By The Time I Get To Arizona

"By The Time I Get To Arizona" at the Mid-City Arts Gallery. Photo by Mark Vallen ©.

"By The Time I Get To Arizona" at the Mid-City Arts Gallery. Photo by Mark Vallen ©

When you visit the Mid-City Arts Gallery on West Pico Boulevard in Los Angeles during the month of July, you will first notice the meticulously painted gallery window facing the street. Hovering above a strange looking geometric pattern are the words, By The Time I Get To Arizona.

The geometric shape is a minimalist representation of the huge “security” fence now being constructed along the U.S.-Mexican border. The words are the title of the gallery’s current exhibit; a presentation that mixes graffiti, street and conceptual art, paintings, prints, and photos that take aim at the anti-immigrant legislation in Arizona known as Senate Bill SB1070.

Step into the gallery and the second thing you are likely to discern, aside from the confrontational artworks of some 2o artists hanging on the walls, are the white funeral crosses. They exist as wooden crucifixes nailed to the gallery walls, as spray-painted images stenciled onto the floor of the art space, and as design motifs incorporated into an indoor wall mural; but all of the crosses large and small are emblematic of just one thing – the thousands of undocumented souls who have died along the border in their attempts to enter El Norte, the United States.

By The Time I Get To Arizona – Detail of a collaborative mural created by Vyal One & The Phantom.

"By The Time I Get To Arizona" – Detail of a collaborative mural created by Vyal One & The Phantom.

Mid-City Arts Gallery is an unusual venue in that it serves the graffiti arts community of Los Angeles and beyond, showcasing graffiti artists both legendary and upcoming.

In speaking to the curator of the Arizona exhibit, Viejas Del Mercado, concerning his reasons for mounting such an exhibition, he told me it was a necessary response to dire circumstances.

A good portion of those who frequent the gallery are Latino – and they are disquieted by the racist scapegoating they see going on in the United States. Del Mercado told me that he plans to hold a series of exhibits at Mid-City Arts on the topic of undocumented workers and their dreams and aspirations. It is significant and encouraging that at least a certain layer of street artists are exploring vital social issues. The show at Mid-City Arts is visceral, angry, unapologetic – and well worth seeing.

Rodent Trap Arizona Flag – Vyal One. Working mousetrap painted as the Flag of Arizona.

"No Man's Land: Western Exterminators" – Vyal One. Working mousetrap painted as the Flag of Arizona. Photo/Vallen ©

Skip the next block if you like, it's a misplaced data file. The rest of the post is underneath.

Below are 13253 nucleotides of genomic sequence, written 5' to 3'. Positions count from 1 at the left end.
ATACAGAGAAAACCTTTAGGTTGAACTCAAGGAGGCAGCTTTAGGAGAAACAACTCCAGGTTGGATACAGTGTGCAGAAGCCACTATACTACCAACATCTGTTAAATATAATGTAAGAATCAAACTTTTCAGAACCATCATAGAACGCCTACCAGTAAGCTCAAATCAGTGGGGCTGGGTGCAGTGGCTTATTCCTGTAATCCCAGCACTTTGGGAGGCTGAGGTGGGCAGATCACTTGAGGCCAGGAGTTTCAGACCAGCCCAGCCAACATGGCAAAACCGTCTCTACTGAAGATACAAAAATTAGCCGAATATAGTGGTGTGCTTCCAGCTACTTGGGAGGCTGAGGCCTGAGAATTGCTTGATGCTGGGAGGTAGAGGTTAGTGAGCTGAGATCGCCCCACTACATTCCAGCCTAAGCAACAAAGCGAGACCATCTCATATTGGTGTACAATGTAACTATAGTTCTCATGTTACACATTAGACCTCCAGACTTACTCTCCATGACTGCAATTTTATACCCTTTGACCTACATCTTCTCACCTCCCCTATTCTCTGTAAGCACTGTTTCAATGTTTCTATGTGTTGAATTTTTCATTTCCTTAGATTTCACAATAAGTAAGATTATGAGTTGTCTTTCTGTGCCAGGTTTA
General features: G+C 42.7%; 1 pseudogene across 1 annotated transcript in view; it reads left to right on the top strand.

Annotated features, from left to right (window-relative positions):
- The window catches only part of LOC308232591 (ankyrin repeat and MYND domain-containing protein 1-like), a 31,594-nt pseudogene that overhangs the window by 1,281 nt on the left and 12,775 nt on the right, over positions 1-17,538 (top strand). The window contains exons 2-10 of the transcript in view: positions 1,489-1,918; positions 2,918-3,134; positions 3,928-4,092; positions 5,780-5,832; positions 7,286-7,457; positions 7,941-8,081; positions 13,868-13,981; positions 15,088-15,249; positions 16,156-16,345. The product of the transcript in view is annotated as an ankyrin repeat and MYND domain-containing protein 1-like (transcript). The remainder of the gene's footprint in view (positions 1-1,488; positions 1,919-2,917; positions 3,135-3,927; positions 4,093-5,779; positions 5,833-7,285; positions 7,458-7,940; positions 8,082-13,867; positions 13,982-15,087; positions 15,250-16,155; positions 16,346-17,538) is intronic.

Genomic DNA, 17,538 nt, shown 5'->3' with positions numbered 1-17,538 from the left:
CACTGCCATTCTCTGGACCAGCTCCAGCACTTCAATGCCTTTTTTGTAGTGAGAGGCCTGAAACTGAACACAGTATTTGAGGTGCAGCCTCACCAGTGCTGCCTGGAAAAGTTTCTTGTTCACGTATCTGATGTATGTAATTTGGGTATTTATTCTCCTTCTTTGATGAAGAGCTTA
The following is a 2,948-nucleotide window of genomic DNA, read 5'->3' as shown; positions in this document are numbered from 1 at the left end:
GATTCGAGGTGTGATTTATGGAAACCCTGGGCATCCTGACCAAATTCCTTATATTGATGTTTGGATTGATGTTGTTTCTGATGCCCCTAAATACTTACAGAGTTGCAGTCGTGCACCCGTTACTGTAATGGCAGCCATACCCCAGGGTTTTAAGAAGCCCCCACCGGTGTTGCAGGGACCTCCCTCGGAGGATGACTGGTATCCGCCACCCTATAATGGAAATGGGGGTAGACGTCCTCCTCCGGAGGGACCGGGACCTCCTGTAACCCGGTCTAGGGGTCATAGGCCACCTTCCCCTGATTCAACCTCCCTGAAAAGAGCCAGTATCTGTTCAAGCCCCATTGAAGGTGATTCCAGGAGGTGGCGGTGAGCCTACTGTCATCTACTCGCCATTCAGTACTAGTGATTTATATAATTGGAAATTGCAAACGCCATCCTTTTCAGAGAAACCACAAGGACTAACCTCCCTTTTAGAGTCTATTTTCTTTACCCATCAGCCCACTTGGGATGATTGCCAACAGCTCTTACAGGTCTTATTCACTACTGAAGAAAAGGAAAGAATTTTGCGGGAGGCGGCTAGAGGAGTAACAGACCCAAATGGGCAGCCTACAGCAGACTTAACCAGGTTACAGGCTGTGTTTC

The back wall of the main gallery displays an installation by artist Vyal One, an orderly arrangement of a dozen or so working mousetraps that have been painted in the colors of the U.S. flag as well as those of the State of Arizona.

The array of colorfully painted but menacing rodent traps playfully brings up a number of serious questions, not the least of which is the very idea of nationalism being a clamplike snare that entraps all. The installation also sarcastically posits the question of immigration in a way that takes right-wing rhetoric on the matter to its logical conclusion; “illegals” are vermin to be exterminated.

AmeriKKKan Gothic: Malice in Wonderland was a special installation and performance piece created just for the exhibit’s opening night reception. L.A.’s legendary street artist The Phantom, based his installation upon the famous 1930s painting, American Gothic, by the American regionalist artist Grant Wood. Everyone attending the opening was eventually encouraged to enter a small darkened room, where the only thing that could be seen was a large framed painting hanging on a back wall, only it was not a painting; it was a tableau constructed from three dimensional objects arranged to appear like a painting. Moreover, due to the fact that the faux painting actually masked a small hidden stage, a young actress was inserted into the picture. The representation of course was of Wood’s American Gothic, but the iconographic image was transformed into a disparagement of xenophobia, racism, and U.S. corporate culture.

"AmeriKKKan Gothic: Malice in Wonderland" – The Phantom. Installation with live actor. Photo/Vallen ©

"AmeriKKKan Gothic: Malice in Wonderland" – The Phantom. Installation with live actor. Photo/Vallen ©